The dispatcher in a bright white uniform took out four rectangle tickets from a small stand and marked each of them with a hand punch. ‘400 rupees, please.’ Surprisingly, I paid an equivalent of 80 crowns. Yes, we have just paid 20 crowns for a seven-hour ride on one of the most beautiful tracks in the world. Ella – Nanuoiya.
When the train arrived in the station, the dispatcher and the driver exchanged security locks, which were in our country used during the period of the First Czechoslovak Republic. Our train looked like this:
The scenery looked like this:
We are accommodated in a former colonial centre of Ceylon tea plantations in Nuwara Eliya. We’re just returning to this place and I’m thinking about the day.
Early in the morning we went by bus to Ella. After the first few kilometres on the front seats in the bus we again realized who the master of Sri Lankan roads is: the bus driver. To make the ride dynamic, the driver put on very loud and fast Sinhalese music, which the passengers were listening to from loudspeakers above their heads. The driver regularly spat out red saliva of betel, which is a stimulating mixture of betel leaves, areca nuts, tobacco and lime. By chewing this mixture, various substances are released including nicotine to invigorate the body. A ride with the driver chewing betel is truly exciting...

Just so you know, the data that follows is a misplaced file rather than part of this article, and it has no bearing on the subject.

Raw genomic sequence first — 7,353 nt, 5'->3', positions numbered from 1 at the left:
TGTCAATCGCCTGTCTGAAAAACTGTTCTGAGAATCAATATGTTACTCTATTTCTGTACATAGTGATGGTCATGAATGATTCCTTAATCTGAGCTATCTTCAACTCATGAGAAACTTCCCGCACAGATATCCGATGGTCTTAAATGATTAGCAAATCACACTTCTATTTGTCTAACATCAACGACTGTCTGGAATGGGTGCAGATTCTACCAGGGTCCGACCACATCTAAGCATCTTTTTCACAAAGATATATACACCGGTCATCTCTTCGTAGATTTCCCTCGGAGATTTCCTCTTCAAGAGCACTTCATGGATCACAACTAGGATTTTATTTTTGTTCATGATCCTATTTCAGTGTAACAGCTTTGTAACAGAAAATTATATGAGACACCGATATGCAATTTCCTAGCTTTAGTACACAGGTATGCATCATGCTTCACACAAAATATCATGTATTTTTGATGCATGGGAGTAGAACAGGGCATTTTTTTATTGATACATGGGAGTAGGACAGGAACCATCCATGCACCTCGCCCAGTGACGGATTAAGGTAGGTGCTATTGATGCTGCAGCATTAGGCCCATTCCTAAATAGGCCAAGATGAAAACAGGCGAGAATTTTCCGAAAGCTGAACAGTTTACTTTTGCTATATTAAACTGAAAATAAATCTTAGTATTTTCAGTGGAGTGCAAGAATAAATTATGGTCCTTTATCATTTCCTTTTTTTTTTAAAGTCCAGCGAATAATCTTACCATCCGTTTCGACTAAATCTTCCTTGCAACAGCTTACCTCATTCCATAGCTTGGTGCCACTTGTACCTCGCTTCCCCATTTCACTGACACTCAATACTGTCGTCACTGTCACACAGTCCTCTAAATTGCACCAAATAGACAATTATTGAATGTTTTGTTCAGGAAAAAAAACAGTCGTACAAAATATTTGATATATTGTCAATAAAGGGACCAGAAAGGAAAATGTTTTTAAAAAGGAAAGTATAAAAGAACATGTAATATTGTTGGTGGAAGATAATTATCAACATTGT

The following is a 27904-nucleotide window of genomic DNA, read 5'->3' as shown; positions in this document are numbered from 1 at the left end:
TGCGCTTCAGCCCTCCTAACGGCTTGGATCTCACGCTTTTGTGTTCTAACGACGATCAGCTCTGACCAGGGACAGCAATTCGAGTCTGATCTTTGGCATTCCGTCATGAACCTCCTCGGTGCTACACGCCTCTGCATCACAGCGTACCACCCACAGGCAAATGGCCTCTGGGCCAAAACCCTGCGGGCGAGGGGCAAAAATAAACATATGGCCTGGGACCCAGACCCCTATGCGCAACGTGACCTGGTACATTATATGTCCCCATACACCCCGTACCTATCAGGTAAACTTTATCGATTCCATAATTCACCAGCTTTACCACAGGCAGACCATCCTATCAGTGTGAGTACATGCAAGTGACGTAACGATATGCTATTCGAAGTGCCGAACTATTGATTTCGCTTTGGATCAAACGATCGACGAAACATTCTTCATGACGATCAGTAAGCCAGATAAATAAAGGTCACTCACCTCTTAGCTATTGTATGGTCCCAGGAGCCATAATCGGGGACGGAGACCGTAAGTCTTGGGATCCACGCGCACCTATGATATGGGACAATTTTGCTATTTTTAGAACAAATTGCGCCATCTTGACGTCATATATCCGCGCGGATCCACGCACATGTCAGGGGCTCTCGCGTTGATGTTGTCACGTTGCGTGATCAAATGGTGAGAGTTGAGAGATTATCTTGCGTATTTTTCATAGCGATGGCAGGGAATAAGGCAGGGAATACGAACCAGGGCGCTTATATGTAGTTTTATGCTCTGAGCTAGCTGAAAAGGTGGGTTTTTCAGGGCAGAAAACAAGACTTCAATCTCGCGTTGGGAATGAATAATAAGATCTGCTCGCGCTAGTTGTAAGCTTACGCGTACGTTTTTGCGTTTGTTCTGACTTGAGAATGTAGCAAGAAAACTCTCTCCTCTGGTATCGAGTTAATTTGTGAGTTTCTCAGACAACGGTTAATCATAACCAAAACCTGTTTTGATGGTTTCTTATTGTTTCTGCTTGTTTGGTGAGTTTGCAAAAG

In Elle we went to see Small Adam’s peak. This peak has a beautiful view of the slopes full of tea, winding roads, and last but not least waterfalls scattered across the landscape. They can become the goal of a shorter or longer walk, after a hot summer’s day everybody will appreciate a swim in refreshing water. My memories are slowly fading away because our train is just approaching Nanuoya, from where we take a taxi to our accommodation in Nuwara Eliya.